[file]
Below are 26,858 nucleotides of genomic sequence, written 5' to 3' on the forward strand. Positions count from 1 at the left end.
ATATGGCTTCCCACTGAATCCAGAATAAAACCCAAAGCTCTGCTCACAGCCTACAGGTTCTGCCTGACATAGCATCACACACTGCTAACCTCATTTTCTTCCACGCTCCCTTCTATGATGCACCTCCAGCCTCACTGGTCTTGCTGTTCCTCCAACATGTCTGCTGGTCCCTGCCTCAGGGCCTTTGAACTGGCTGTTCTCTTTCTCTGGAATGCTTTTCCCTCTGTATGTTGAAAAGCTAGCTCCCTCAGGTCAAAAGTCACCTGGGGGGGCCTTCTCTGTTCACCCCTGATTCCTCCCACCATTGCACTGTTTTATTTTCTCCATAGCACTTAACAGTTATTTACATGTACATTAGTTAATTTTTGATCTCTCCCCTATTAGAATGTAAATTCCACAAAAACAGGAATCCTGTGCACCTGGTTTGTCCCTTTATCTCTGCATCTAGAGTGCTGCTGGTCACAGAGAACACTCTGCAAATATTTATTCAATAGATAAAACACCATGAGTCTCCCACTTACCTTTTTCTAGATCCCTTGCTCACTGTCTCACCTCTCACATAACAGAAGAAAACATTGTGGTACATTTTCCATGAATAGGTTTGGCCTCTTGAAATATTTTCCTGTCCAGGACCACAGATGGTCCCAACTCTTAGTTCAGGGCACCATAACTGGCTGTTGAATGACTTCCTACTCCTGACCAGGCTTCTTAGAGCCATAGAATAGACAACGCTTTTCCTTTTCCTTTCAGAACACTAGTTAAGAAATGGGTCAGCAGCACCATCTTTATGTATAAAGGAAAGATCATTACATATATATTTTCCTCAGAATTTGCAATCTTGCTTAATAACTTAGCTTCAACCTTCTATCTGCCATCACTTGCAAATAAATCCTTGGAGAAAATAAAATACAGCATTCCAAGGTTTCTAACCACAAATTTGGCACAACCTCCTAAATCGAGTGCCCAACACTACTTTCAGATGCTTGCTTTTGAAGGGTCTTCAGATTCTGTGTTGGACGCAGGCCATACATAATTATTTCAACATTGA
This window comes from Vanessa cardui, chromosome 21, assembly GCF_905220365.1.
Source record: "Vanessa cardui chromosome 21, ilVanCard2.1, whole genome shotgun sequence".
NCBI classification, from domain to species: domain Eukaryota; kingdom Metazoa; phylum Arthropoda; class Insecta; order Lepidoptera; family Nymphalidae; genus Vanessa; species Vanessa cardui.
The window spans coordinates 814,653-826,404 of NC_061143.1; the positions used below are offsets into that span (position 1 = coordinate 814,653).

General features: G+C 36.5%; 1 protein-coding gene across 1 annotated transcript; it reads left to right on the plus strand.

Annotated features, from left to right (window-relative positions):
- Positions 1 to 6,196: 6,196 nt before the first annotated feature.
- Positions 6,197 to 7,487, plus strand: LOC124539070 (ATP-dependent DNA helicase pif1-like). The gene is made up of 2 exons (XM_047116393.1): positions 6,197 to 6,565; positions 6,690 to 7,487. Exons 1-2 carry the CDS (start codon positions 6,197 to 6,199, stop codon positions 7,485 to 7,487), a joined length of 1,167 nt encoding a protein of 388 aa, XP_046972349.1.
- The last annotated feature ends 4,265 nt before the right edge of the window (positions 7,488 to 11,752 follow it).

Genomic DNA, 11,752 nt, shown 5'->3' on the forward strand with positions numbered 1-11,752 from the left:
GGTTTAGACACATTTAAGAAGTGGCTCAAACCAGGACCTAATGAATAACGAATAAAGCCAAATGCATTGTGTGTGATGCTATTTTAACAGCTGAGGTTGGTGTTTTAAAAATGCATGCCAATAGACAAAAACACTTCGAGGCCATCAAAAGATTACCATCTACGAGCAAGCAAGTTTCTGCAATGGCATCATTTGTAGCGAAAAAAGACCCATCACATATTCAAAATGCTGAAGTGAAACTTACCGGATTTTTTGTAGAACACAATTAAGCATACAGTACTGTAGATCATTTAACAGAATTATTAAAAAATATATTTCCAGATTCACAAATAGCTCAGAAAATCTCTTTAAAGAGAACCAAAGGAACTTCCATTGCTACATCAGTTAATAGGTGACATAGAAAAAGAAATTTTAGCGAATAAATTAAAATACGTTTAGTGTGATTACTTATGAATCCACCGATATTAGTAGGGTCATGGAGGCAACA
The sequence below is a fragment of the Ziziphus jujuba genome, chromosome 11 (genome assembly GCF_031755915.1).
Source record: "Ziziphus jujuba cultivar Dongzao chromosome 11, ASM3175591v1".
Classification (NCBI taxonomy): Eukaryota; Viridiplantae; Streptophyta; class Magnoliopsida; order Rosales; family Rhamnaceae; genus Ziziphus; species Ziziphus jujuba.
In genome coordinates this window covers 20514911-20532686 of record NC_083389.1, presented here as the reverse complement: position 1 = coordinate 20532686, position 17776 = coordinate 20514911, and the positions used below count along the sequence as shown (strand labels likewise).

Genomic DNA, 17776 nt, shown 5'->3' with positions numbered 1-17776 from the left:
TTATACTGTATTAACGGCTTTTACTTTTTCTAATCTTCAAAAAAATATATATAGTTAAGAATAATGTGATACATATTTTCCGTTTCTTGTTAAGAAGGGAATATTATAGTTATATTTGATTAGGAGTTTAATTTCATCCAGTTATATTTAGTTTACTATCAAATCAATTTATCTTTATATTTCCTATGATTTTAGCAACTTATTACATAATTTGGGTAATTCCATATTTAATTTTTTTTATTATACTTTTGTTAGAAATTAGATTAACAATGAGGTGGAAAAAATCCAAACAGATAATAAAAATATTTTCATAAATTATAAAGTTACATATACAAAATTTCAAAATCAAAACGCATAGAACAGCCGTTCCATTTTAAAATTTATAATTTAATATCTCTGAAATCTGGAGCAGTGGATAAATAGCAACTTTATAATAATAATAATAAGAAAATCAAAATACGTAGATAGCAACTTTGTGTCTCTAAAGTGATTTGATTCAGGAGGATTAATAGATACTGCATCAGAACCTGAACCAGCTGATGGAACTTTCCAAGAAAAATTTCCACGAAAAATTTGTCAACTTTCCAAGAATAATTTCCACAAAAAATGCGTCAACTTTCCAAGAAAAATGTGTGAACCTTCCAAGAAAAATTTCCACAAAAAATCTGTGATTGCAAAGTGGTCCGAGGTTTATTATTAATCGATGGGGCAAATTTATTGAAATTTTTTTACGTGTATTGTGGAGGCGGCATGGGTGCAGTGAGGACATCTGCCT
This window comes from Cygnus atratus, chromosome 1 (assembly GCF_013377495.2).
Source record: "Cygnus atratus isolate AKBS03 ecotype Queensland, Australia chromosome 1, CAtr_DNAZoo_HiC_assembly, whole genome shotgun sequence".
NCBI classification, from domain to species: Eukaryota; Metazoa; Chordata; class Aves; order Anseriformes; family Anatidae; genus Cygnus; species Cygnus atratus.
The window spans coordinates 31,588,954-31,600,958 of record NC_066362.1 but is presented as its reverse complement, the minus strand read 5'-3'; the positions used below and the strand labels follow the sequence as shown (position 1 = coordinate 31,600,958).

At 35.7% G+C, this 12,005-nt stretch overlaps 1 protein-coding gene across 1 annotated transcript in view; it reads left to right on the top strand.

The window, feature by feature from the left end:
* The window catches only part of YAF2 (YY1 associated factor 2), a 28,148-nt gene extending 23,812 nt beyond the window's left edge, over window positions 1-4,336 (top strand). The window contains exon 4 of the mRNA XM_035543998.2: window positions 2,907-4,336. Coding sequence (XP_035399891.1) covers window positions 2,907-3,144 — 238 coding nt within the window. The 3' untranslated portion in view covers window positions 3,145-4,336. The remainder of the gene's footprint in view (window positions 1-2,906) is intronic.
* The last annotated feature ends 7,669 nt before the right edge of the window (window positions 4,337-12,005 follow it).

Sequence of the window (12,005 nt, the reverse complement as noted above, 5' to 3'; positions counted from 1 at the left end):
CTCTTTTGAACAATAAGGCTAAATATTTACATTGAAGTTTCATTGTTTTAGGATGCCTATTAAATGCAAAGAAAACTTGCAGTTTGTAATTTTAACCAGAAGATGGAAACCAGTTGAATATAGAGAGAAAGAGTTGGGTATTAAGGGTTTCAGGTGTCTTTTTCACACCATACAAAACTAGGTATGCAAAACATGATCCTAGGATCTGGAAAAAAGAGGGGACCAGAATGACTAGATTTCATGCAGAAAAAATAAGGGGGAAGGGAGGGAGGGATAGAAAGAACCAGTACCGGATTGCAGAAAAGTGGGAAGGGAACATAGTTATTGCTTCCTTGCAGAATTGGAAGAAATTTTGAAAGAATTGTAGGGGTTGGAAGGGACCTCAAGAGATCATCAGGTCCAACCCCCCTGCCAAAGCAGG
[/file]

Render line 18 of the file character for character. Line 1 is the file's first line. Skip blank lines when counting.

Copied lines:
Genomic DNA, 17776 nt, shown 5'->3' with positions numbered 1-17776 from the left: